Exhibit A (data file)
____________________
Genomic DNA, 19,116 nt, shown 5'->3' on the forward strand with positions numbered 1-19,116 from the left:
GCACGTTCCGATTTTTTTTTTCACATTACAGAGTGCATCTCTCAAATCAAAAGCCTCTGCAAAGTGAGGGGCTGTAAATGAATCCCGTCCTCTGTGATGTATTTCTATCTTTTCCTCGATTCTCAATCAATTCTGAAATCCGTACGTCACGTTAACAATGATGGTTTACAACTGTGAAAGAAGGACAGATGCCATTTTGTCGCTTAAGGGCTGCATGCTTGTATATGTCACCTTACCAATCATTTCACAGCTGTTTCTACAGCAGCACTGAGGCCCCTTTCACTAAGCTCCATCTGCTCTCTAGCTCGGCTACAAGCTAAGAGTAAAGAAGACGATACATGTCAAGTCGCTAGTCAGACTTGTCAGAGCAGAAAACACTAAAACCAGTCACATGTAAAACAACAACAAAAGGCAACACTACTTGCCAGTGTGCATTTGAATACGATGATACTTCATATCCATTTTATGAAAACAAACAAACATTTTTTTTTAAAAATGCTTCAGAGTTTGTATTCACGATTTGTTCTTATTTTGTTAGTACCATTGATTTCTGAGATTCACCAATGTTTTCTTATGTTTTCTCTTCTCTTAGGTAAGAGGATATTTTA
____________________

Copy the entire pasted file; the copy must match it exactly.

Genomic DNA, 19,116 nt, shown 5'->3' on the forward strand with positions numbered 1-19,116 from the left:
GCACGTTCCGATTTTTTTTTTCACATTACAGAGTGCATCTCTCAAATCAAAAGCCTCTGCAAAGTGAGGGGCTGTAAATGAATCCCGTCCTCTGTGATGTATTTCTATCTTTTCCTCGATTCTCAATCAATTCTGAAATCCGTACGTCACGTTAACAATGATGGTTTACAACTGTGAAAGAAGGACAGATGCCATTTTGTCGCTTAAGGGCTGCATGCTTGTATATGTCACCTTACCAATCATTTCACAGCTGTTTCTACAGCAGCACTGAGGCCCCTTTCACTAAGCTCCATCTGCTCTCTAGCTCGGCTACAAGCTAAGAGTAAAGAAGACGATACATGTCAAGTCGCTAGTCAGACTTGTCAGAGCAGAAAACACTAAAACCAGTCACATGTAAAACAACAACAAAAGGCAACACTACTTGCCAGTGTGCATTTGAATACGATGATACTTCATATCCATTTTATGAAAACAAACAAACATTTTTTTTTAAAAATGCTTCAGAGTTTGTATTCACGATTTGTTCTTATTTTGTTAGTACCATTGATTTCTGAGATTCACCAATGTTTTCTTATGTTTTCTCTTCTCTTAGGTAAGAGGATATTTTA